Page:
Here we are at December 21, the supposed end of the world. As of 7:49 am, the world appears to be carrying on like it has for billions of years (or thousands if you don’t trust science). Of course all that could change at any moment.
Doomsday scenarios have been with us since the beginning of time. One of my favorite bloggers, John Michael Greer, has been providing a weekly feature at the end of what are always long, well-written posts. He calls these, “End of the World of the Week.” He’s now up to #53 and what these call to mind is that mankind has always been fascinated and gotten caught up in the apocalyptic. Greer also illustrates that these predictions have always proved inaccurate. But that hasn’t deterred another crop of doomsday prophets from setting up shop and making a new round of failed predictions.
This fascination with and even the embracing of the ending of civilization is a strange phenomenon. I might even call it a bit kooky if I hadn’t gotten enmeshed in my own little hankering for the powering down of the world as we know it.
There is an entire corner of the blogosphere devoted to what some refer to as doomer-ism. Peak oil factors into this for many. Greer might get lumped in with these writers, although it would be unfair to compare his kind of thoughtful, well-written and thoroughly researched blogging to some of the other really zany and tinfoil-ey stuff that sometimes is associated with doomer chic.
I don’t really know where my interest in end of the world narratives began. Possibly it was the Saturday night that our parents went out with friends and left my sister and me in the charge of a babysitter who allowed us to watch The Omega Man.
If you’re unfamiliar with the early 70s sci-fi flick that was regular late night fare at the time, it starred Charlton Heston as Robert Neville, a scientist based in Los Angeles. Biological warfare between China and the Soviet Union (this was during the Cold War, folks) causes a deadly plague to be released upon the world’s population.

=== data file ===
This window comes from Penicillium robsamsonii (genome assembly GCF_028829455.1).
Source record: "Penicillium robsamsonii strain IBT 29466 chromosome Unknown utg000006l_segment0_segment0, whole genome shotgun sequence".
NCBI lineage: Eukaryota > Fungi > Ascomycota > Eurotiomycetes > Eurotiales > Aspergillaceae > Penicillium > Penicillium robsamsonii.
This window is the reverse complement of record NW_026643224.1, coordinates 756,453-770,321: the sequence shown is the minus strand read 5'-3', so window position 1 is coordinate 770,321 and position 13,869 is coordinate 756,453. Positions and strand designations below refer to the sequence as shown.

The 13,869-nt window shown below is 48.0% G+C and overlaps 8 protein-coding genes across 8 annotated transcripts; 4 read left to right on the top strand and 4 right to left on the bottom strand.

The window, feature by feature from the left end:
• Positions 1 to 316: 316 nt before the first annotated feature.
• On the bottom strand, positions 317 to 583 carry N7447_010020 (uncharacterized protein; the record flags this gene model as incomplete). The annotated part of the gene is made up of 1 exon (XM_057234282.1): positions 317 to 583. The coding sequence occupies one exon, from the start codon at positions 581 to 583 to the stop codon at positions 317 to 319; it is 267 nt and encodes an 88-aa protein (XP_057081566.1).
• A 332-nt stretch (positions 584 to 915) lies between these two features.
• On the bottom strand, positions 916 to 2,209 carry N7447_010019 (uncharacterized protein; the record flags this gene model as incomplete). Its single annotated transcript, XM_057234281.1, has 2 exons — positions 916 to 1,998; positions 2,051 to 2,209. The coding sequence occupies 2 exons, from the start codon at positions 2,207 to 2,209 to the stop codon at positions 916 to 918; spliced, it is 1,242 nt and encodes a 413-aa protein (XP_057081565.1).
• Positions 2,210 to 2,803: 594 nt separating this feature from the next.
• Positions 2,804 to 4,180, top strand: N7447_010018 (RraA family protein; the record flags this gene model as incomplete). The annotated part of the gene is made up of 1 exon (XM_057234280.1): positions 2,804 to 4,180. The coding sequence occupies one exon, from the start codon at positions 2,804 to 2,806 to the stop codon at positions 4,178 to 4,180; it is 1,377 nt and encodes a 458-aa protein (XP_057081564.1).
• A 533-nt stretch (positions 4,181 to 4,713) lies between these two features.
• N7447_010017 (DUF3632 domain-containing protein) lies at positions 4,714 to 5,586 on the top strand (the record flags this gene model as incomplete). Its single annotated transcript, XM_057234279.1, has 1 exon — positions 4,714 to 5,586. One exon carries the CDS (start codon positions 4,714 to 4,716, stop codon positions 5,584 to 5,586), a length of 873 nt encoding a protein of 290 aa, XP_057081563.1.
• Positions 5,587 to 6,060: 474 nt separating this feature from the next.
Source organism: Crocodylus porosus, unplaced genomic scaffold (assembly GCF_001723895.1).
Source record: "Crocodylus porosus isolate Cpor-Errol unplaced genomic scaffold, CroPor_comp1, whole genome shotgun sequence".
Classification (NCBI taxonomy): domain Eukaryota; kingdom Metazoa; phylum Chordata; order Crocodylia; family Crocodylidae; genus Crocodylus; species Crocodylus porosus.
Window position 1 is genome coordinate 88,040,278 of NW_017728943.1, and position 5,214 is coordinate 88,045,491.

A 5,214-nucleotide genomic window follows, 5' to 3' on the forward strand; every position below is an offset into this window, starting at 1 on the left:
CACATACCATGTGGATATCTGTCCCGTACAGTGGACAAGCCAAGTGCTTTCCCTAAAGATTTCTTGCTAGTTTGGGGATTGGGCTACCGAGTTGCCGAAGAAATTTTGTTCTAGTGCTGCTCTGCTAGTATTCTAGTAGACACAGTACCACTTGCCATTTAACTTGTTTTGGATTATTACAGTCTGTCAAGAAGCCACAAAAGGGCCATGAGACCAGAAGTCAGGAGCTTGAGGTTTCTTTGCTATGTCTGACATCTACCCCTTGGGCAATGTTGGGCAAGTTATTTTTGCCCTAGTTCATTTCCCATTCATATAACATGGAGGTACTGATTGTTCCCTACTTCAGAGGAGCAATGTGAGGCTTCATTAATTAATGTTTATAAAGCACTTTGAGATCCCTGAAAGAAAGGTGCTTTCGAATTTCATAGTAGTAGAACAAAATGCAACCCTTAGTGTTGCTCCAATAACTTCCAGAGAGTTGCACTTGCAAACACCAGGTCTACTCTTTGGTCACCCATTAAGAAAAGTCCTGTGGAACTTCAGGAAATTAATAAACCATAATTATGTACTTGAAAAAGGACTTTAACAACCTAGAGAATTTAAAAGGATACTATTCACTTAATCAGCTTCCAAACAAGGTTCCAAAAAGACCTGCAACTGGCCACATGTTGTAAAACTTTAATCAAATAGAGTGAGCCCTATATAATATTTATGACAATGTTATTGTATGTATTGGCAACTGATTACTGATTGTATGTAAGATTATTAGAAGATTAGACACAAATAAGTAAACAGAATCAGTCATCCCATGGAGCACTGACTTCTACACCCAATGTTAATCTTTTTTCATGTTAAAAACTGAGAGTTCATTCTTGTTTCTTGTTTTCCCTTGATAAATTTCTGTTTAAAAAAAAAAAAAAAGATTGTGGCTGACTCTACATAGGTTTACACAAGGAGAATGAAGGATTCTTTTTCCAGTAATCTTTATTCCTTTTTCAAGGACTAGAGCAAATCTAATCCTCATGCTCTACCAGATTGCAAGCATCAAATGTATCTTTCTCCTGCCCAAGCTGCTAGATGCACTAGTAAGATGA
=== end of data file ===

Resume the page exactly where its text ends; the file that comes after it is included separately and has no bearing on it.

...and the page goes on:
Because Neville is also a U.S. Army colonel and a doctor, he has access to an experimental vaccine and is able to inject himself just in time, and is rendered immune. Meanwhile, the plague’s surviving victims in Los Angeles, join together as “The Family,” a cult of crazed nocturnal albino mutants who seek to destroy all technology and Neville.
The movie had a profound effect on 10-year-old Jimmy and I’m sure his sister, Julie-Ann. I remember walking around for days saying “Neville, Neville,” in a creepy, whispered tone to my sister, ala the Family members in the movie. I don’t recall what my parents thought about all of this. It may have made them reconsider their choice of future babysitters and what we were allowed to watch on Tee Vee by them.
The world was supposedly ending back in the 1970s. The war in the Middle East, the oil embargo, the ineffective post-Nixon presidency of Jimmy Carter–hampered in large part by geopolitical events and interest rates in the high teens–all this made for some fertile ground for Hal Lindsey and his end-of-the-world series of books.
Lindsey’s first book, The Late Great Planet Earth, utilized the Bible and a very literal, pre-millennial approach to eschatology to craft a narrative of the world ending in fulfillment of the end-time prophecies in the Bible, especially the books of Daniel, Ezekiel, and Revelation.
Lindsey’s initial premise suggested the possibility of various events playing out in the 1980s, which he interpreted as one generation from the foundation of modern Israel in 1948, a pivotal event in many evangelical schools of eschatological thought. Growing up during this time, and reading books like Lindsey’s surely became embedded in my psyche.
None of his prophecies and predictions ended up taking place, but Lindsey became a wealthy man, laughing all the way to the bank with what I’m sure were some hefty checks from his publisher. In fact, Lindsey created his own little doomsday cottage industry, as many others had before and continues long after people have long ago forgotten about his books.
Speaking of cottage industries, Nostradamus and books about his prophecies number in the hundreds. Go to any bookstore, even the tiniest neighborhood variety, and the odds are really good that there will be at least one book based upon the 16th century apothecary’s doomsday predictions. This latest fixation on the Mayan calendar smacks quite a bit of Nostradamus and our love of the cataclysmic and our need for a little drama in our otherwise boring lives. I mean, it’s so much easier to remain cynical and figure on the world coming to an end than getting busy trying to make it a better place, right?
I’m confident that I’ll be back to give you all my wrap on the books I’ve read for the year, just like I did last year. If not, 2012 has been a pretty good ride, albeit a bit bumpy.
I’m trusting we’ll make it past midnight, so I’ll wish my JBE readers Happy Holidays!